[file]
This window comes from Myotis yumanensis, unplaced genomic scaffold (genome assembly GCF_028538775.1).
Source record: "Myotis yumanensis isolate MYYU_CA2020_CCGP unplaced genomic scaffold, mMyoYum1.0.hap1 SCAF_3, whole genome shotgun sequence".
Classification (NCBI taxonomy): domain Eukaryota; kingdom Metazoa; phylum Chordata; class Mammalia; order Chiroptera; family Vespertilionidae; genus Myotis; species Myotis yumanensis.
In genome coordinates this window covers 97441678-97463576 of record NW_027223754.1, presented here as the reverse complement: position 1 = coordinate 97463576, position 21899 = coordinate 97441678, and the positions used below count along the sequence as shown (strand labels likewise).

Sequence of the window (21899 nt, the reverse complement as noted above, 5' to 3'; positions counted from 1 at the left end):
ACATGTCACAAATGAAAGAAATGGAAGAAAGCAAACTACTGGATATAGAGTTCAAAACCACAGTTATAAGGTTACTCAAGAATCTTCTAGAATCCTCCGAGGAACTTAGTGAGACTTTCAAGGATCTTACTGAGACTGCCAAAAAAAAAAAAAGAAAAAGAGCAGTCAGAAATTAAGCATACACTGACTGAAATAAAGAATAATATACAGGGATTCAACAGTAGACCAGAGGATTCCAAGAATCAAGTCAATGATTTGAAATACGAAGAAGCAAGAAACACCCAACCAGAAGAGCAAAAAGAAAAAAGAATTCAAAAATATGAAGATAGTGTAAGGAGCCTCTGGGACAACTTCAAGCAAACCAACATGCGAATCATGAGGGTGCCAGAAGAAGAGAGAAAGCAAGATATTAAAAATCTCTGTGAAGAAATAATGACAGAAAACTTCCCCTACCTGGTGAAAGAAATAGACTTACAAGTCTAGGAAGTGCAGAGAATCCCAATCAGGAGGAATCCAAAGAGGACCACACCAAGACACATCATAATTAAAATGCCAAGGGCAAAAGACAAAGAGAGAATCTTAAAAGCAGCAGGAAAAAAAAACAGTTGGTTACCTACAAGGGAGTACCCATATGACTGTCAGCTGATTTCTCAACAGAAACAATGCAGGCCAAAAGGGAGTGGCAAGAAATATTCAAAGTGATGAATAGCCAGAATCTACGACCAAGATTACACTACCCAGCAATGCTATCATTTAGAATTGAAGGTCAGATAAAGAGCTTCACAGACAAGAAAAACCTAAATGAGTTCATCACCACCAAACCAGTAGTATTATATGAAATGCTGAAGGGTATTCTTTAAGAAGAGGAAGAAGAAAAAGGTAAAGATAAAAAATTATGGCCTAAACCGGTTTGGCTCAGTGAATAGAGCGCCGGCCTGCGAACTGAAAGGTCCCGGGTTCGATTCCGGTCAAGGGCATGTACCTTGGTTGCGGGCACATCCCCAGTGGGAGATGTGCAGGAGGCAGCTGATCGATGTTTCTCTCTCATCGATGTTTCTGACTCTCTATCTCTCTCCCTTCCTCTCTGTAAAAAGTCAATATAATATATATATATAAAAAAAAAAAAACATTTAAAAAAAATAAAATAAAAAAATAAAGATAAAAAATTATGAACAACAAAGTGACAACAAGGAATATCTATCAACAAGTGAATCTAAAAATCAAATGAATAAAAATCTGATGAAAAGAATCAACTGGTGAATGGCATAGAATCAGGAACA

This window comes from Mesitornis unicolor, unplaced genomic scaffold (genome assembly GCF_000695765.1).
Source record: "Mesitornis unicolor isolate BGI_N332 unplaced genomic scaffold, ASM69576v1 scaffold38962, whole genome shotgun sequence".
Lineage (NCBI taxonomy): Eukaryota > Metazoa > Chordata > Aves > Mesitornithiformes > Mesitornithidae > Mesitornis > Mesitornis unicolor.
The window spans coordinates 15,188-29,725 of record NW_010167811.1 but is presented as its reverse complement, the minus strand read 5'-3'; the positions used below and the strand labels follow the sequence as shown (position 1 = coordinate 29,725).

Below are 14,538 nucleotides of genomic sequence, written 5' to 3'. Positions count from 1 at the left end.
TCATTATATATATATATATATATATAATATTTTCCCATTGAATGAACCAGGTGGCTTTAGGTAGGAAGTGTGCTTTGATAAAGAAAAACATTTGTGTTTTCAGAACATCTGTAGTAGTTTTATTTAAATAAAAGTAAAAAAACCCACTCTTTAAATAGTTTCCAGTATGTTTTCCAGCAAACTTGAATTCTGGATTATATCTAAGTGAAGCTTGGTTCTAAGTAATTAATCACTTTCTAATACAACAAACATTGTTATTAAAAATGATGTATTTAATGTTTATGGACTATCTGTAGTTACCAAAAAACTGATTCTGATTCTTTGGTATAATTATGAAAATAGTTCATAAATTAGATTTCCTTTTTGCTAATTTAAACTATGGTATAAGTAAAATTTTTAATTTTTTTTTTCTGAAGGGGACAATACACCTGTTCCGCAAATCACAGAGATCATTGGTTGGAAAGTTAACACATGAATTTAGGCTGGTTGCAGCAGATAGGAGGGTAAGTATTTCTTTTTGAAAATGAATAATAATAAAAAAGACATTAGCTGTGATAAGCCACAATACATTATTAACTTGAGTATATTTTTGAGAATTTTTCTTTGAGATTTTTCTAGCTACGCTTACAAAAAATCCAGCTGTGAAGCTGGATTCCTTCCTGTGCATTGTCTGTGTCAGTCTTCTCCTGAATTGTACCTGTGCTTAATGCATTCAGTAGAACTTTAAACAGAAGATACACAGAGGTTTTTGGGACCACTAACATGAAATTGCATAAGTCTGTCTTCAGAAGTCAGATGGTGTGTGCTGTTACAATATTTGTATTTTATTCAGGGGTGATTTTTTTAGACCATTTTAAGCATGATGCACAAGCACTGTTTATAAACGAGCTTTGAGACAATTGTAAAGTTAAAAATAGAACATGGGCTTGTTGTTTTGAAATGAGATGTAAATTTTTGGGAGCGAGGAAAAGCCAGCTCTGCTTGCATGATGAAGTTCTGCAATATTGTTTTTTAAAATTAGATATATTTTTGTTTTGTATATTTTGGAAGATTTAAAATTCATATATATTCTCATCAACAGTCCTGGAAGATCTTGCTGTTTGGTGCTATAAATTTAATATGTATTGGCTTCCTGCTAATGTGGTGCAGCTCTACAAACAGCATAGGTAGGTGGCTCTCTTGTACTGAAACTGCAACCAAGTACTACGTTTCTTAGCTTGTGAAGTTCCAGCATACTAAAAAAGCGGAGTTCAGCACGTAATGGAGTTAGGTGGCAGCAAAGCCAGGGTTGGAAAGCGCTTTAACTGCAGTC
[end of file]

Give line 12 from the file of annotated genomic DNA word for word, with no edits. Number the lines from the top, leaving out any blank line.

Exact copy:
TCATTATATATATATATATATATATAATATTTTCCCATTGAATGAACCAGGTGGCTTTAGGTAGGAAGTGTGCTTTGATAAAGAAAAACATTTGTGTTTTCAGAACATCTGTAGTAGTTTTATTTAAATAAAAGTAAAAAAACCCACTCTTTAAATAGTTTCCAGTATGTTTTCCAGCAAACTTGAATTCTGGATTATATCTAAGTGAAGCTTGGTTCTAAGTAATTAATCACTTTCTAATACAACAAACATTGTTATTAAAAATGATGTATTTAATGTTTATGGACTATCTGTAGTTACCAAAAAACTGATTCTGATTCTTTGGTATAATTATGAAAATAGTTCATAAATTAGATTTCCTTTTTGCTAATTTAAACTATGGTATAAGTAAAATTTTTAATTTTTTTTTTCTGAAGGGGACAATACACCTGTTCCGCAAATCACAGAGATCATTGGTTGGAAAGTTAACACATGAATTTAGGCTGGTTGCAGCAGATAGGAGGGTAAGTATTTCTTTTTGAAAATGAATAATAATAAAAAAGACATTAGCTGTGATAAGCCACAATACATTATTAACTTGAGTATATTTTTGAGAATTTTTCTTTGAGATTTTTCTAGCTACGCTTACAAAAAATCCAGCTGTGAAGCTGGATTCCTTCCTGTGCATTGTCTGTGTCAGTCTTCTCCTGAATTGTACCTGTGCTTAATGCATTCAGTAGAACTTTAAACAGAAGATACACAGAGGTTTTTGGGACCACTAACATGAAATTGCATAAGTCTGTCTTCAGAAGTCAGATGGTGTGTGCTGTTACAATATTTGTATTTTATTCAGGGGTGATTTTTTTAGACCATTTTAAGCATGATGCACAAGCACTGTTTATAAACGAGCTTTGAGACAATTGTAAAGTTAAAAATAGAACATGGGCTTGTTGTTTTGAAATGAGATGTAAATTTTTGGGAGCGAGGAAAAGCCAGCTCTGCTTGCATGATGAAGTTCTGCAATATTGTTTTTTAAAATTAGATATATTTTTGTTTTGTATATTTTGGAAGATTTAAAATTCATATATATTCTCATCAACAGTCCTGGAAGATCTTGCTGTTTGGTGCTATAAATTTAATATGTATTGGCTTCCTGCTAATGTGGTGCAGCTCTACAAACAGCATAGGTAGGTGGCTCTCTTGTACTGAAACTGCAACCAAGTACTACGTTTCTTAGCTTGTGAAGTTCCAGCATACTAAAAAAGCGGAGTTCAGCACGTAATGGAGTTAGGTGGCAGCAAAGCCAGGGTTGGAAAGCGCTTTAACTGCAGTC